The puck line is typically expressed in a line that's either +X or -X. For instance, let's say the Tampa Bay Lightning are hosting the Washington Capitals. The Lightning are favored to win the match, so the line might read: Washington Capitals +2 (-115), Tampa Bay Lightning -2 (-115).
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Until the late 1970’s, the puck line was often referred to as the ‘Canadian Line’ but as hockey (and hockey betting) exploded in popularity worldwide this term fell into disuse. A puck line is essentially a combination of a moneyline and a pointspread based on goals scored. For example: NEW JERSEY DEVILS +1.5 -150 SAN JOSE SHARKS -1.5 +130
Here’s three different ways to read betting lines in hockey: Decimal NHL Betting Odds. If you’re Canadian, decimal odds probably look familiar. They’re the same NHL betting odds used by Proline, Mise-O-Jeu, Sports Action and other provincial sports lotteries. To figure out what decimal betting odds are paying you, multiply them by what you want to bet. That would equal what your bet would pay.
For example, if the NHL betting odds are set for a game and the team has 8/1 odds to win, there is a 11% chance they will win the game. 1/ (8+1) = .11 (11%) Or, if a team has 1/4 odds to win the match, that can be calculated like so - 4/ (4+1) = 0.80 (80%) This team is favored and will very likely win the game.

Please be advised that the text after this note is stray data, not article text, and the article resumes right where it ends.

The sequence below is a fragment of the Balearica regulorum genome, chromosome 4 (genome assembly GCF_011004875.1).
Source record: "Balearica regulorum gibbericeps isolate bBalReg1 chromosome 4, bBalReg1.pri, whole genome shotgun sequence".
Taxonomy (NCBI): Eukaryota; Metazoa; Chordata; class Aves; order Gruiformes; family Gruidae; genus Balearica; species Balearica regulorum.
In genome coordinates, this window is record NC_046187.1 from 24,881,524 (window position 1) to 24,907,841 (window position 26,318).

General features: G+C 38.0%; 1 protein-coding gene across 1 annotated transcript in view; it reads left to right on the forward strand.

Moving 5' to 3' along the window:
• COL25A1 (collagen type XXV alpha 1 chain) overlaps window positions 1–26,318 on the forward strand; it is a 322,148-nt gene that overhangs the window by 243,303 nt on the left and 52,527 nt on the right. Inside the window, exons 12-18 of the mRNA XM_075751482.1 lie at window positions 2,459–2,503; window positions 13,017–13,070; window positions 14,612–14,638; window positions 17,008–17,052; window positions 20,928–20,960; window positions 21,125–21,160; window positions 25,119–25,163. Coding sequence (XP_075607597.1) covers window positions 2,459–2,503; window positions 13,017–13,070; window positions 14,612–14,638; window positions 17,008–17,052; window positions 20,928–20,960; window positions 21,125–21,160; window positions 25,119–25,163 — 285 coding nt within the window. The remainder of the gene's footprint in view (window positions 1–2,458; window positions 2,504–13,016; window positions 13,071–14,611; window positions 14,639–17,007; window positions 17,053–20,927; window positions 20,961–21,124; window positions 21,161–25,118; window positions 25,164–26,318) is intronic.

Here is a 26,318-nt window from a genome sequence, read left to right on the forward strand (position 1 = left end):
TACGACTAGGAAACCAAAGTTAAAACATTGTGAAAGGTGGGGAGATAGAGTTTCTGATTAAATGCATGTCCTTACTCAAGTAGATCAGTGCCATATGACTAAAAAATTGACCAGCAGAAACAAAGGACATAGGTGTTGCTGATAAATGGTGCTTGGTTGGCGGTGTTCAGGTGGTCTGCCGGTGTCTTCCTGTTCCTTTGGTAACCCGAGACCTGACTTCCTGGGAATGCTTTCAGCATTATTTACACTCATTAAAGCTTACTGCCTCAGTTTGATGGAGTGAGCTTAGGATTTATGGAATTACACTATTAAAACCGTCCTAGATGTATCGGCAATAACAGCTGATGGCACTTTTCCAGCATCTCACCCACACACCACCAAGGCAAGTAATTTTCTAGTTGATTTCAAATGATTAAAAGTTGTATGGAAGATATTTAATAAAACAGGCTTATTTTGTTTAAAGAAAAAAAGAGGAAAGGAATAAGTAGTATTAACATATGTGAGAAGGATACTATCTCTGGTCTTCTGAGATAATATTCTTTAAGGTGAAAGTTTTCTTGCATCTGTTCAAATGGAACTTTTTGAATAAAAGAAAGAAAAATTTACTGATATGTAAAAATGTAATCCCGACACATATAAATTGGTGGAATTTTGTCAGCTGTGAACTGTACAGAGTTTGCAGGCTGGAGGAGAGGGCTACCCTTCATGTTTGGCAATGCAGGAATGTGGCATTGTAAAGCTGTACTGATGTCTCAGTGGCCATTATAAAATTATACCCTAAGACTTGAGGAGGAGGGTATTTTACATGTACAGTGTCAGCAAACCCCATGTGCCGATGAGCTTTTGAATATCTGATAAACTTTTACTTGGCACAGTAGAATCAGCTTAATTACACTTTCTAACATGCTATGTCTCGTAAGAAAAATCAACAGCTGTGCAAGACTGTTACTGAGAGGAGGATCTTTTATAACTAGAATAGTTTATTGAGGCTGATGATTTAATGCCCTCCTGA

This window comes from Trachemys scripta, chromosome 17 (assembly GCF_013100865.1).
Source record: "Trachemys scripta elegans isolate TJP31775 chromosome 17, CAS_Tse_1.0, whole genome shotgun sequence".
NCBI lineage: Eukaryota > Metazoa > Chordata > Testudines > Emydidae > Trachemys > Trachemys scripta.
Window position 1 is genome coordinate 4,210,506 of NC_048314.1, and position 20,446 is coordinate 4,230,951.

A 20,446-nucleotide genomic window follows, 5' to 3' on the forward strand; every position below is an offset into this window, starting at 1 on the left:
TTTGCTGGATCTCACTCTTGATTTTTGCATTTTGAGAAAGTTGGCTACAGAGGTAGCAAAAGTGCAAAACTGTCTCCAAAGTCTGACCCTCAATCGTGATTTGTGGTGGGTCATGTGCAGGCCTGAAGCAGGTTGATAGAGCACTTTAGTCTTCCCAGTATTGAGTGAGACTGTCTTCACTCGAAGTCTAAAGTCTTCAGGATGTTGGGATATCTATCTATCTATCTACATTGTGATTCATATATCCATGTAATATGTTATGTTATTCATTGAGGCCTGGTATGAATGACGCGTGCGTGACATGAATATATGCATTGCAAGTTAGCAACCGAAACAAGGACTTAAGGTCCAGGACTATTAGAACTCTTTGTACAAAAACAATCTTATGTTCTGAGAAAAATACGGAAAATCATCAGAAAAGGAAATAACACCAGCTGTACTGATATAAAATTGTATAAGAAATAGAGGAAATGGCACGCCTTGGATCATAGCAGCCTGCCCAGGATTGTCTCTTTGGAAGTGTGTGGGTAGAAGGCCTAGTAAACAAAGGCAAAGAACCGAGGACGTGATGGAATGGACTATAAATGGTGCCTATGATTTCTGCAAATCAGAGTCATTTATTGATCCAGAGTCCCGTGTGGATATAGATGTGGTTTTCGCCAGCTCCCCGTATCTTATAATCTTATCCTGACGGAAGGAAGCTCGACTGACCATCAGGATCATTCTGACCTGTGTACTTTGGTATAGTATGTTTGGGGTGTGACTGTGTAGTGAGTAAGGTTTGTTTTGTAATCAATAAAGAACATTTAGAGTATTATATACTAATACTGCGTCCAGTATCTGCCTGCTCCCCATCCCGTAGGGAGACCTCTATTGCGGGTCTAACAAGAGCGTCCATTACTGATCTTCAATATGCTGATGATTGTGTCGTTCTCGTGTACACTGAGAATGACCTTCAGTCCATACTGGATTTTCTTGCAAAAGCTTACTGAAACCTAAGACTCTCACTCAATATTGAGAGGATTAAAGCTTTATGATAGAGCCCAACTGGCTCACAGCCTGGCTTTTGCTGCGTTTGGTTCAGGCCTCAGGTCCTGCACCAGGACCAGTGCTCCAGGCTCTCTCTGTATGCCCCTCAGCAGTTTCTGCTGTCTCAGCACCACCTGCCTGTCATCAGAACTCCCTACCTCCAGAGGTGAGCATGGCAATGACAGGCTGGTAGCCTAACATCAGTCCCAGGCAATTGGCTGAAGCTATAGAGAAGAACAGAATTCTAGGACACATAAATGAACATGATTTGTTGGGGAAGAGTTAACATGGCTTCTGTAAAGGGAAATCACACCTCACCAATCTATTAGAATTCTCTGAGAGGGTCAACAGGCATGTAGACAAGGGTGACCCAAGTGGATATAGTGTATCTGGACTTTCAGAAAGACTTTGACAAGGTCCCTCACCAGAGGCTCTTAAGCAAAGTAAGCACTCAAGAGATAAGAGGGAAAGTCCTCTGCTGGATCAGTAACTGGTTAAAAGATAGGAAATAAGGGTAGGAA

The puck line is hockey’s form of the point spread. When betting on a major sport, you’re typically presented with three standard betting options: the spread, the moneyline and the over/under. Hockey is no different, although it is one of a few sports where betting the moneyline, as opposed to the spread, is the most common wager. You can still bet the spread in hockey, but it’s generally not referred to by that name.
The betting hockey puck line is a point spread version in hockey. The puck line hockey betting process is almost similar. Here, the number 1.5, known as the puck line handicap, acts as a standard point spread/handicap. Meaning that after a hockey match ends, either 1.5 is subtracted from the favored team’s goals OR added to the underdogs’ goals.
The "20-cent line" refers to the difference in the odds on the favorite and the odds on the underdog. But as with other sports, such as baseball, the odds on an extremely large favorite will often be greater than 20 cents. The odds on a typical National Hockey League game may look like: Calgary +110. Vancouver -130.